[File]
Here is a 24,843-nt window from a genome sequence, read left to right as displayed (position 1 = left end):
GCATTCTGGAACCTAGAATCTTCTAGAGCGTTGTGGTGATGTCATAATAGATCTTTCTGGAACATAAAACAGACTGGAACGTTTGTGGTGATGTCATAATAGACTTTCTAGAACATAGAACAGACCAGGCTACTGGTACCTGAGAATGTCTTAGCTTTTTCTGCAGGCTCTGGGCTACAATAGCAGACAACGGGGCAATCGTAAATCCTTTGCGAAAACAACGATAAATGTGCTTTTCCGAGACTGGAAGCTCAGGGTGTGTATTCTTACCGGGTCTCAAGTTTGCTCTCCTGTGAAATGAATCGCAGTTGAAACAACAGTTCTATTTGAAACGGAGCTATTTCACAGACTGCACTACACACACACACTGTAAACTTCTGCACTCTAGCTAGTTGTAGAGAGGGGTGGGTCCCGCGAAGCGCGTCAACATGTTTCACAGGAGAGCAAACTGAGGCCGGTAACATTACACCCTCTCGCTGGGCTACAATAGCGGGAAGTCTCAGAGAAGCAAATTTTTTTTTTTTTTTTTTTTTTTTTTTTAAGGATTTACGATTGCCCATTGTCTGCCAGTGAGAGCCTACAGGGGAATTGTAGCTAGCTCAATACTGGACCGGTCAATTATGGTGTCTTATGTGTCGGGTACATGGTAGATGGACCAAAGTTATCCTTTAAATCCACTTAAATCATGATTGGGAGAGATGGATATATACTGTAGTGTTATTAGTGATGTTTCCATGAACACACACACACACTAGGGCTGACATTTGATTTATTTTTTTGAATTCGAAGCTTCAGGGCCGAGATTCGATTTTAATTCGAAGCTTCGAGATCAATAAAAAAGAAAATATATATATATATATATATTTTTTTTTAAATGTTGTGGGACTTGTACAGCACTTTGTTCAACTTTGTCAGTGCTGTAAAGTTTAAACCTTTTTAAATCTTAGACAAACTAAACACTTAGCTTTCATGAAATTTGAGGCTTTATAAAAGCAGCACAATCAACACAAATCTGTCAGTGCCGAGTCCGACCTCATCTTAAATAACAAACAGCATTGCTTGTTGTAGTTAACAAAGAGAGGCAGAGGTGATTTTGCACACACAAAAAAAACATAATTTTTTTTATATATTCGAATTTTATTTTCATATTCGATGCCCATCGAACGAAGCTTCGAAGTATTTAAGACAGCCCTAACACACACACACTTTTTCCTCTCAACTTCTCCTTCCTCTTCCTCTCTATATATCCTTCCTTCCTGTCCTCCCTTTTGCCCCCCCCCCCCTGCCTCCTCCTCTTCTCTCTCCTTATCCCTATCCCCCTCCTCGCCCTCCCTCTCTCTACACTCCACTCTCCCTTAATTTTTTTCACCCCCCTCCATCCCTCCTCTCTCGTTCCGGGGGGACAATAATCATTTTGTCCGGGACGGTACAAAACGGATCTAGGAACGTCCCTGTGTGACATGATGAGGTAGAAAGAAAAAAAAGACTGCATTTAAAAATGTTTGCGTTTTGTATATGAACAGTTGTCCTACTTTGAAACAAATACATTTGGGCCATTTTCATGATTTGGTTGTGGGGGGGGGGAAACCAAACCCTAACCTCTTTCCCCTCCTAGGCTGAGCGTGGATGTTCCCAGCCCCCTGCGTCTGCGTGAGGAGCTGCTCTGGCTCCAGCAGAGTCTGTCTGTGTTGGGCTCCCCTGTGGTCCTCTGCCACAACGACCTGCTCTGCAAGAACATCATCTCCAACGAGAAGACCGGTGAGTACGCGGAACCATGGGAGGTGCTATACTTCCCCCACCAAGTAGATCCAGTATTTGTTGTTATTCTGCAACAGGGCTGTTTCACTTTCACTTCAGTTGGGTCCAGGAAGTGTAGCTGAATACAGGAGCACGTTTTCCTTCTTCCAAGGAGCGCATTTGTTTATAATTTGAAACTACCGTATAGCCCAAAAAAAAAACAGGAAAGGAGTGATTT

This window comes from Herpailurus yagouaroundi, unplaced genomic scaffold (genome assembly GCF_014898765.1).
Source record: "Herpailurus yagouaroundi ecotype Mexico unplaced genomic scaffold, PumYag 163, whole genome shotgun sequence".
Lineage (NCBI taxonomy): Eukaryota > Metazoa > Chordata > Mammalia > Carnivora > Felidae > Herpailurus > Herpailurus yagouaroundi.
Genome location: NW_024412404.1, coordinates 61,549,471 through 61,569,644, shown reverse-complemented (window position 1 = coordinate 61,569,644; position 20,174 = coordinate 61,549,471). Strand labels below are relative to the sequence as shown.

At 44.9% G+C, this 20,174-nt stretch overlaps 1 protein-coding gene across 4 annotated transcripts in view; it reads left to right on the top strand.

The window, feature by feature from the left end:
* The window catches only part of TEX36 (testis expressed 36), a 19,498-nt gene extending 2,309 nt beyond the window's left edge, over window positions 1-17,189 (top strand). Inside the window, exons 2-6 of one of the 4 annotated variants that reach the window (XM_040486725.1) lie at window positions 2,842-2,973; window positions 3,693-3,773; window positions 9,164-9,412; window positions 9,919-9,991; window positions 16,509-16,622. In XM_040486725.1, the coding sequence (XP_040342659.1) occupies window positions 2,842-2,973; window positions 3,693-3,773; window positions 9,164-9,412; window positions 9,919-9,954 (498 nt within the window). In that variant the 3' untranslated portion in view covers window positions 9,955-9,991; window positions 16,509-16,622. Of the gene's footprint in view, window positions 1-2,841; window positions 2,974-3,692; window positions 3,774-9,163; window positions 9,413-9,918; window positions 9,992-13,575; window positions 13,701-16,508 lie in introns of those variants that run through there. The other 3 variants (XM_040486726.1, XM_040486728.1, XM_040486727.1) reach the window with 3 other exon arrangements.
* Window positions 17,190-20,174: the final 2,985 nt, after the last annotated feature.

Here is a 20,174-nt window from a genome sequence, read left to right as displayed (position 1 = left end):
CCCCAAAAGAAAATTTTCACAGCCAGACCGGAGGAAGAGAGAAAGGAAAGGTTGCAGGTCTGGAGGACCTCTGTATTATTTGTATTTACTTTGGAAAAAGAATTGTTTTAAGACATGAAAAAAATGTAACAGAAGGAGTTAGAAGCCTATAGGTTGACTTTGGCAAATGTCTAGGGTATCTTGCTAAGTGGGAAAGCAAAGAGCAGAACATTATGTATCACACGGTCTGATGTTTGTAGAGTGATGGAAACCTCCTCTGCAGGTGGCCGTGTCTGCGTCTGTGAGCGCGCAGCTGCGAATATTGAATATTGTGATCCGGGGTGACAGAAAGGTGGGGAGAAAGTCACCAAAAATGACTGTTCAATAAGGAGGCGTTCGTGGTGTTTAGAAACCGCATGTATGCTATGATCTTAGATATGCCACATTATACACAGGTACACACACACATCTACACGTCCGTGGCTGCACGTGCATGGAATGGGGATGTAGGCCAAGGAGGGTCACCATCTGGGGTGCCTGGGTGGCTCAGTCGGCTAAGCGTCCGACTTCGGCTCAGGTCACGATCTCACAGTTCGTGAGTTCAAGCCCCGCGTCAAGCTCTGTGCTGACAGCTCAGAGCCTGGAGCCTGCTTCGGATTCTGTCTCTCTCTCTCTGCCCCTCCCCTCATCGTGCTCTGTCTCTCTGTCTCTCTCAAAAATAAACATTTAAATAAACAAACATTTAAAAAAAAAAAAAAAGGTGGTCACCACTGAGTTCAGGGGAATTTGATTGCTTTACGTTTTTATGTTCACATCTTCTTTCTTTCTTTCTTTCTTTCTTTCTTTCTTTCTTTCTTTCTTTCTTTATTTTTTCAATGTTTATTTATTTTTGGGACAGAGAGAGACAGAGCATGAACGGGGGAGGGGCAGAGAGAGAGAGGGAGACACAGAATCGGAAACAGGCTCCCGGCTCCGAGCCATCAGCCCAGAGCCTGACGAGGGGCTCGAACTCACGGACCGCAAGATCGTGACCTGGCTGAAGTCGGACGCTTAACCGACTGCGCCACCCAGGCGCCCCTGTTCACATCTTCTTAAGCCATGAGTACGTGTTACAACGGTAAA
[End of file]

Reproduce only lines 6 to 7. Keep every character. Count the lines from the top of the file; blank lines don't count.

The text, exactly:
Genome location: NW_024412404.1, coordinates 61,549,471 through 61,569,644, shown reverse-complemented (window position 1 = coordinate 61,569,644; position 20,174 = coordinate 61,549,471). Strand labels below are relative to the sequence as shown.

At 44.9% G+C, this 20,174-nt stretch overlaps 1 protein-coding gene across 4 annotated transcripts in view; it reads left to right on the top strand.